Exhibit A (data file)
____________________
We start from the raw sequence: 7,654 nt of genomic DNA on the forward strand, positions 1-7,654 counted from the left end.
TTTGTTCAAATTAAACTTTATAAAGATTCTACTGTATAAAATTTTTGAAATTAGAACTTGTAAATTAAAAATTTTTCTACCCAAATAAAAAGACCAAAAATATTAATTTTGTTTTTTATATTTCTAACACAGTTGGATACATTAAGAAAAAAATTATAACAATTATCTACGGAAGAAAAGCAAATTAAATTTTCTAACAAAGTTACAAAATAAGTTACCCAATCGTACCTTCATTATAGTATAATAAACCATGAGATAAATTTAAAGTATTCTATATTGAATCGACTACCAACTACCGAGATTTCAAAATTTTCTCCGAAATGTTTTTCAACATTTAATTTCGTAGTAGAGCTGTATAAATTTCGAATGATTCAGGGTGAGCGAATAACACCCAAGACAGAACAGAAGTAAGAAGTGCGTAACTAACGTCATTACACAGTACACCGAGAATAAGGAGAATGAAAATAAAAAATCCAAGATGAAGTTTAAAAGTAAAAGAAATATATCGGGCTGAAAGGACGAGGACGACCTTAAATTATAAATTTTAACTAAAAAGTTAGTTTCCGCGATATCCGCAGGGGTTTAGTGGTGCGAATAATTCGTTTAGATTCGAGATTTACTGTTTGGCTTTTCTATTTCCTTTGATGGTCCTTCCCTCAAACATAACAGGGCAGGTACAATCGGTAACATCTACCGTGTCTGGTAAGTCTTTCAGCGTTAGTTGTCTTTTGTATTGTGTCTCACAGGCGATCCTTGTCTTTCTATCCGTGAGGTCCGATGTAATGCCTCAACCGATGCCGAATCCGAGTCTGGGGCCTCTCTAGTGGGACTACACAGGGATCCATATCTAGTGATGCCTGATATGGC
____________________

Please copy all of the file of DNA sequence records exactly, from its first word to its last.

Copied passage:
We start from the raw sequence: 7,654 nt of genomic DNA on the forward strand, positions 1-7,654 counted from the left end.
TTTGTTCAAATTAAACTTTATAAAGATTCTACTGTATAAAATTTTTGAAATTAGAACTTGTAAATTAAAAATTTTTCTACCCAAATAAAAAGACCAAAAATATTAATTTTGTTTTTTATATTTCTAACACAGTTGGATACATTAAGAAAAAAATTATAACAATTATCTACGGAAGAAAAGCAAATTAAATTTTCTAACAAAGTTACAAAATAAGTTACCCAATCGTACCTTCATTATAGTATAATAAACCATGAGATAAATTTAAAGTATTCTATATTGAATCGACTACCAACTACCGAGATTTCAAAATTTTCTCCGAAATGTTTTTCAACATTTAATTTCGTAGTAGAGCTGTATAAATTTCGAATGATTCAGGGTGAGCGAATAACACCCAAGACAGAACAGAAGTAAGAAGTGCGTAACTAACGTCATTACACAGTACACCGAGAATAAGGAGAATGAAAATAAAAAATCCAAGATGAAGTTTAAAAGTAAAAGAAATATATCGGGCTGAAAGGACGAGGACGACCTTAAATTATAAATTTTAACTAAAAAGTTAGTTTCCGCGATATCCGCAGGGGTTTAGTGGTGCGAATAATTCGTTTAGATTCGAGATTTACTGTTTGGCTTTTCTATTTCCTTTGATGGTCCTTCCCTCAAACATAACAGGGCAGGTACAATCGGTAACATCTACCGTGTCTGGTAAGTCTTTCAGCGTTAGTTGTCTTTTGTATTGTGTCTCACAGGCGATCCTTGTCTTTCTATCCGTGAGGTCCGATGTAATGCCTCAACCGATGCCGAATCCGAGTCTGGGGCCTCTCTAGTGGGACTACACAGGGATCCATATCTAGTGATGCCTGATATGGC